Does the thought of going to the dentist send cold shivers down your spine?
Do you avoid visiting the clinic for dental treatments?
These might sound ridiculous – but they are real.
Studies have found that patients fear three things in the dental office — loss of control, embarrassment, or pain.
Dental anxiety and fear are common and potentially problematic, both for the patient and for the dental team in managing such patients.
Furthermore, dental fear still presents a major barrier to the uptake of dental treatment.
What is Dental Fear?
Dental anxiety is the fear, anxiety or stress in a dental setting. Fear of visiting the dentist can result in delaying or avoiding dental treatment.
Dental anxiety can be triggered with certain things such as needles, drills or the dental setting.
When dental anxiety is serious and results in irrational fear and complete avoidance of going to the dentist, it can be considered as dental phobia.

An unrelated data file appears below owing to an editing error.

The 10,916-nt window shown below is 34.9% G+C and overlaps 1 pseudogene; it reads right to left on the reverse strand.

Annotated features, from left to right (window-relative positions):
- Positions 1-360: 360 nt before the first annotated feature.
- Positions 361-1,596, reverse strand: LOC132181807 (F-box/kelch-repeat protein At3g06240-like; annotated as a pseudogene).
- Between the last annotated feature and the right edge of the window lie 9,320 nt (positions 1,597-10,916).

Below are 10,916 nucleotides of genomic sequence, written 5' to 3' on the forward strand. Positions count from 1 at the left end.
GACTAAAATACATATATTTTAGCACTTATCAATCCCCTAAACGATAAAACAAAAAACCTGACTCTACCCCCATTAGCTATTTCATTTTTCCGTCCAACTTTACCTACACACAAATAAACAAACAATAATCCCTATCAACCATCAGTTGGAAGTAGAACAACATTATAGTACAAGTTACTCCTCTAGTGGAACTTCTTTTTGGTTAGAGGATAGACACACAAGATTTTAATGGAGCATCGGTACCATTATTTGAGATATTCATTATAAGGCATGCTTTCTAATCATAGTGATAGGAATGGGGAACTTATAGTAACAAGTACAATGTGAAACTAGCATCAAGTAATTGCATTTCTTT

Signs and Symptoms of Dental Anxiety
People with dental anxiety may experience the following:
- racing heartbeat or palpitations
- low blood pressure and possible fainting
- visible distress, crying or panic
- withdrawal, or using humour or aggression to cover anxiety
Some anxious patients will routinely skip dental appointments and may find it difficult to undergo dental treatments regardless of whether simple or complex.
How to Cope with Dental Fear
The key to coping with dental anxiety is to let your dentist know about your fears.
Once your dentist finds out what your fears are, he or she will be able to work with you to determine the best methods to make you less anxious and more comfortable.
If your dentist doesn’t take your fear seriously, find another dentist.
If lack of control is one of your main stressors, actively participating in discussion with your dentist about your treatment can reduce the tension.
Ask your dentist to tell you what’s happening at every stage of the procedure. This way, you can prepare for what’s to come.
Another helpful strategy is to establish a clear signal — such as raising your hand — when you want the dentist to stop. Use this signal when you feel uncomfortable, need to rinse your mouth, or need to catch your breath.
For more information about how we can help your dental fear, or to book an appointment with your trusted Warrnambool dentist to talk about your fear, call us now at (03) 5562 4433. We are here to help!
Visit us at 454A Raglan Parade in Warrnambool.